Avoiding Kid Burnout
November 6, 2009 by Geoff Nixon
Avoiding Kid Burnout
Why Is Our Education System Failing?
Tom Friedman, New York Times reporter, wrote an interesting article recently about how American students are among the highest in the world in 4th grade, but by 10th grade they are 25th in the OECD.
He goes into theories about charter schools and money and teachers, but how about this?
1/ American kids don’t want it as much. This is Clayton Christenson’s idea in “Disrupting Class”. They see their parents life, it’s fine for them, and so they cruise assuming it will be handed to them on a silver platter. And chances are they are right about that. South Korean kids do not like what they see when they look at their parents life, they want more and so they work hard.
2/ Kids do not connect reading with fun and so as they get older and more independent they do less and less of it, leading to general academic decline.The fact is American kids have a big educational disadvantage. They are “fat and happy” — this is a pretty difficult motivation to over-turn.
3/Schools have turned into joyless exam factories. They are taught to be professional students, not lifelong learners.
There is not much that can be done about point #1,but parents can influence point #2. The universal answer to falling 12th grade standards seems to be start on content sooner.
Because schools and parents do this, children do not get their foundations set. If they are not quite reading comfortably, in a way that can lead to reading enjoyment, too bad — there’s homework to do and tests to pass. This is not the school system’s fault. Schools reflect the desires of their communities.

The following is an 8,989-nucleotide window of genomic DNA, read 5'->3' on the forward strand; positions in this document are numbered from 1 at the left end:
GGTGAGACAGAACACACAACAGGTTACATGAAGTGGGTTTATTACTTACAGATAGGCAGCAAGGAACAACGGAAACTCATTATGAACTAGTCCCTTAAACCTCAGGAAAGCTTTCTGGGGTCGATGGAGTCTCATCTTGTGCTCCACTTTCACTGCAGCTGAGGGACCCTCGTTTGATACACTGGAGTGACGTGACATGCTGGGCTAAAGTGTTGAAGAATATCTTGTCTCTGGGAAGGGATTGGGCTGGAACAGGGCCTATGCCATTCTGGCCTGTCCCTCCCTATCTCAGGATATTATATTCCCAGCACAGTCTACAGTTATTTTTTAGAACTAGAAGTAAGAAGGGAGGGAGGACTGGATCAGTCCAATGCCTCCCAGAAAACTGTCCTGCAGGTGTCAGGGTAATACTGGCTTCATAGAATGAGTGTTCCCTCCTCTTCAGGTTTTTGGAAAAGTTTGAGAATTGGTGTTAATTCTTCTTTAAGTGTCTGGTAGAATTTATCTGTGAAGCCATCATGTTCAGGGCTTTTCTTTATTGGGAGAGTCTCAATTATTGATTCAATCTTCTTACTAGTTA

Foundations are important. The primary goal of Elementary School should be to secure the foundations so that children can prosper later on. Because this is not being done fewer and fewer students learn to love reading and avoid the tough subjects like science and math.
What can parents do?
The old standard The Read Out Loud Handbook (Jim Trelease) argues the connection between reading and fun is best maintained through reading out loud to your child as late into life as possible, certainly through 5th grade but beyond that also.
Another suggestion is to keep investing in reading skills — if your child does not enjoy reading, try a reading program like the Fast ForWord program, Lindamood Bell or other programs that will help provide reading comfort. Reading comfort will lead to more reading (just as closed captioning helps Finnish kids lead the world in reading!) and hopefully reading enjoyment, a virtuous circle.